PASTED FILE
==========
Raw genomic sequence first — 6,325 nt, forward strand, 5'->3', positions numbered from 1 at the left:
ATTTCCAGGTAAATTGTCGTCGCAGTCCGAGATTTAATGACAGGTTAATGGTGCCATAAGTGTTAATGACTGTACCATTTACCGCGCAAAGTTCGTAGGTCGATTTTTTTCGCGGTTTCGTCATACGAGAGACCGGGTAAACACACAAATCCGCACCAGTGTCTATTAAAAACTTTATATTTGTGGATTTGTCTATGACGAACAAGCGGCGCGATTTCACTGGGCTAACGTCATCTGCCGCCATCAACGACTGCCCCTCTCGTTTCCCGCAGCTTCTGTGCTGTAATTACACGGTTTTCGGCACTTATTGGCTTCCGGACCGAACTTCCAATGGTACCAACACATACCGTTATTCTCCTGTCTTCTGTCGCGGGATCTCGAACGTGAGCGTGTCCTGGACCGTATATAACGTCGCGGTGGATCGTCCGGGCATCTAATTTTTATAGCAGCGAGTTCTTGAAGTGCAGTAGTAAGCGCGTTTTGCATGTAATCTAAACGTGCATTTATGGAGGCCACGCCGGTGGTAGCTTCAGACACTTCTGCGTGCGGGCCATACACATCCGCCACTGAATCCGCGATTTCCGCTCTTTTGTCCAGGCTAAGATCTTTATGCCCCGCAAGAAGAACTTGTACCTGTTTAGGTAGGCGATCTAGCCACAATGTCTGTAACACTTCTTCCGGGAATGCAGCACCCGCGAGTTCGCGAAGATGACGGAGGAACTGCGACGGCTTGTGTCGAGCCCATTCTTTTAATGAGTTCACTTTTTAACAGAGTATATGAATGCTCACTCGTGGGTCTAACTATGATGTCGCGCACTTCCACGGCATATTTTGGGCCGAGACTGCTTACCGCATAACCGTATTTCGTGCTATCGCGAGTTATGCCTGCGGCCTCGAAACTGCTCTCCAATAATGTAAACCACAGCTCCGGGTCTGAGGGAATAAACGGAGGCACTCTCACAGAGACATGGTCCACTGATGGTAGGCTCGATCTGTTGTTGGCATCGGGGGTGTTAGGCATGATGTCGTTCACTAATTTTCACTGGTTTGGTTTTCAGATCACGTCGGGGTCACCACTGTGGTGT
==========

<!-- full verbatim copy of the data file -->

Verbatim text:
Raw genomic sequence first — 6,325 nt, forward strand, 5'->3', positions numbered from 1 at the left:
ATTTCCAGGTAAATTGTCGTCGCAGTCCGAGATTTAATGACAGGTTAATGGTGCCATAAGTGTTAATGACTGTACCATTTACCGCGCAAAGTTCGTAGGTCGATTTTTTTCGCGGTTTCGTCATACGAGAGACCGGGTAAACACACAAATCCGCACCAGTGTCTATTAAAAACTTTATATTTGTGGATTTGTCTATGACGAACAAGCGGCGCGATTTCACTGGGCTAACGTCATCTGCCGCCATCAACGACTGCCCCTCTCGTTTCCCGCAGCTTCTGTGCTGTAATTACACGGTTTTCGGCACTTATTGGCTTCCGGACCGAACTTCCAATGGTACCAACACATACCGTTATTCTCCTGTCTTCTGTCGCGGGATCTCGAACGTGAGCGTGTCCTGGACCGTATATAACGTCGCGGTGGATCGTCCGGGCATCTAATTTTTATAGCAGCGAGTTCTTGAAGTGCAGTAGTAAGCGCGTTTTGCATGTAATCTAAACGTGCATTTATGGAGGCCACGCCGGTGGTAGCTTCAGACACTTCTGCGTGCGGGCCATACACATCCGCCACTGAATCCGCGATTTCCGCTCTTTTGTCCAGGCTAAGATCTTTATGCCCCGCAAGAAGAACTTGTACCTGTTTAGGTAGGCGATCTAGCCACAATGTCTGTAACACTTCTTCCGGGAATGCAGCACCCGCGAGTTCGCGAAGATGACGGAGGAACTGCGACGGCTTGTGTCGAGCCCATTCTTTTAATGAGTTCACTTTTTAACAGAGTATATGAATGCTCACTCGTGGGTCTAACTATGATGTCGCGCACTTCCACGGCATATTTTGGGCCGAGACTGCTTACCGCATAACCGTATTTCGTGCTATCGCGAGTTATGCCTGCGGCCTCGAAACTGCTCTCCAATAATGTAAACCACAGCTCCGGGTCTGAGGGAATAAACGGAGGCACTCTCACAGAGACATGGTCCACTGATGGTAGGCTCGATCTGTTGTTGGCATCGGGGGTGTTAGGCATGATGTCGTTCACTAATTTTCACTGGTTTGGTTTTCAGATCACGTCGGGGTCACCACTGTGGTGT